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Cybersecurity staff are struggling. Here’s how to support them better | #hacking | #cybersecurity | #infosec | #comptia | #pentest | #ransomware


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Cybersecurity professionals are at breaking point, with many fearing they will soon lose their jobs because of a cyberattack and others struggling to cope with the growing strain. Unless businesses act soon, an ever-growing skills gap might become an unbridgeable chasm. 

Almost half (47%) of cybersecurity incident responders say they’ve experienced burnout or extreme stress during the past 12 months, reports VMware. Of this group, 69% say stress and burnout has resulted in them considering their position.

There’s a similar tale at the top of the cybersecurity career ladder. Four in 10 UK cyber leaders say stress could push them to leave their job within the year, according to technology firm Bridewell. 

These leaders attribute their desire to leave to two dominant causes: 42% say a cyber breach is inevitable and do not want it to tarnish their careers, and 40% say stress and burnout are heavily impacting their personal lives. 

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This exodus of talent represents a big issue in two key ways: first, in terms of the personal toil it takes for people who struggle to meet their work demands; and second, for the businesses who lose their cybersecurity capability and struggle to fill the gaps they leave behind.

And while the number of cybersecurity professionals hit a record total of almost 4.66 million globally in 2022, growing by 11.1% year-on-year according to the 2022 ISC2 Cybersecurity Workforce Study, the global cybersecurity workforce shortage widened by 26.2% to reach a staggering 3.42 million people.

That shortage is going to create huge issues, because without the expert resources to stay safe and secure, businesses face an ever-increasing risk from all kinds of cybersecurity actors and threats. 

What’s more. these risks will lead to even more pressure on security staff — and the risk of people suffering burnout or wanting to leave the industry will just continue to grow.

Trustpilot CISO Stu Hirst is one security leader who faces the disparate challenges of working in IT security every day. 

“Cybersecurity is particularly difficult job for lots of different reasons,” he says. “You’ve got to be very careful about the impact it can have on you. It can be a high-stress environment, because you’re dealing with things that you don’t know are happening or you’re waiting for something bad to happen.”

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One issue found in security — where professionals have to understand a huge range of technologies and issues — can be imposter syndrome, which can manifest as a nagging sense of self-doubt.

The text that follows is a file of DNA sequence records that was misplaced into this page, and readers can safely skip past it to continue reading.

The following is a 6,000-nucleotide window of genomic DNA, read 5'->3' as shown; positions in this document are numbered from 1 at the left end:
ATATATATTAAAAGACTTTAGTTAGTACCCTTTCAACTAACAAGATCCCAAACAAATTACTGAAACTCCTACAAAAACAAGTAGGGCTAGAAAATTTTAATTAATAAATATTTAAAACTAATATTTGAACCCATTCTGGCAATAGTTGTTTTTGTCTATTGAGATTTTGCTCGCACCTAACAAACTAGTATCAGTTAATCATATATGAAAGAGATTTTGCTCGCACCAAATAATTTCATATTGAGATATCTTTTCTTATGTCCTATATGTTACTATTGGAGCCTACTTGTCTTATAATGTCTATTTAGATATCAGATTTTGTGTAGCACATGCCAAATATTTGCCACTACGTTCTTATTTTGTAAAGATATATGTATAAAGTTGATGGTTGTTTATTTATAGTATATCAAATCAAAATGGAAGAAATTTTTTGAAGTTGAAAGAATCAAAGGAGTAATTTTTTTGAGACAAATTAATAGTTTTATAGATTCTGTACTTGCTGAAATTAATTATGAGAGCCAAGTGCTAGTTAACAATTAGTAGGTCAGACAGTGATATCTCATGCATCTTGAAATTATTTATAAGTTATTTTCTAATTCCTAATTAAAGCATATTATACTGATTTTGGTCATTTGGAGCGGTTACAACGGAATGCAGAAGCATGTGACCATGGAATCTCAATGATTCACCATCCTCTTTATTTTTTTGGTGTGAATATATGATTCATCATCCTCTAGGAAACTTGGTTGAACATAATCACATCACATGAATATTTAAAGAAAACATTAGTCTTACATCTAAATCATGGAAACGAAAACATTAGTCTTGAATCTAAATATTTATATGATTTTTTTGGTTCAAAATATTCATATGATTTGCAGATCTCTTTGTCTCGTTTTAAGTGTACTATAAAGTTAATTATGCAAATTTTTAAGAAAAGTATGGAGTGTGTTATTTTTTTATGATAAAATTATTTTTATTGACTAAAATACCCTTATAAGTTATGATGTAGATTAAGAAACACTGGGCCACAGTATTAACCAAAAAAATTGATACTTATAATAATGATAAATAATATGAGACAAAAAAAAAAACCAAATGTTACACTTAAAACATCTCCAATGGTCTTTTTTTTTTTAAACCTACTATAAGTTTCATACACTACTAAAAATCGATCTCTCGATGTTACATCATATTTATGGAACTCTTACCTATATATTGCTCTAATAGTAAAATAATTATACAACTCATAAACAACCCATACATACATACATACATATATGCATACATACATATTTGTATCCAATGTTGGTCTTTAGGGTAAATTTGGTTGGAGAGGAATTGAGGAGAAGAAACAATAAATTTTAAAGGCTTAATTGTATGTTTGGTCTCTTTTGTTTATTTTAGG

“There’s just so many things you’re responsible for and you just can’t be an expert in all those things, yet there’s often a demand for you to try and be an expert in lots of those things,” he says. “And I think it’s more prevalent in security than in the other realms.”

So, how can senior managers remove some of their strain for the cybersecurity staff?

Clare Lansley, CIO from Aston Martin Cognizant Formula One, says one of the key things is to ensure that processes and procedures are clear and concise. People need to know how to work and what to prioritize. 

“Make sure that you’ve got proper incident management procedures in place,” she says. “Then, if something does get breached, you can quarantine it quickly and address it.” 

Of course, creating strong incident management procedures does create a set of responsibilities that need to always be fulfilled — especially in a 24/7 digital age.

“As management, we need to ensure there is appropriate out-of-hours cover and that it is rotated because wellbeing is a significant issue. You must make sure that your team are mentally and physically well,” she says. “That’s all about being responsible managers and figuring out how can you share the hours from a support perspective to maintain 24/7 operations.”

Lisa Heneghan, global chief digital officer at consultancy firm KPMG, says embedding security processes into the heart of the business helps ensure people feel part of the wider organization — and creates benefits for the rest of the enterprise, too.

“Cyber used to be very much off in a darkened room,” she says. “And don’t get me wrong, there’s loads of stuff relating to IT security that people in security still have to do. But you need to be thinking about cyber at the heart of every business process and everything that you do within an organization.” 

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And cyber isn’t a one-way street — as well as ensuring the people in security feel part of the broader enterprise, Heneghan says line-of-business professionals must also learn about cyber concerns themselves.

Success requires a joined-up approach, where business and security come together and recognize how information integrity isn’t just one team’s — or even one person’s — responsibility.

“It’s about building the fundamental foundation,” she says. “It’s not acceptable for anyone in an organization not to understand the exposure and the risks around security anymore.”

That’s something that Heneghan’s says KPMG has prioritized recently and its own cyber capability has been “uplifted” globally. 

“We’ve now got a community of people who can support each other,” she says. “It’s not the same as the old days in IT, where you’d got one CISO who had got the whole world on their shoulders. Creating an uplift is all about working together when there’s cyber challenges to address.”

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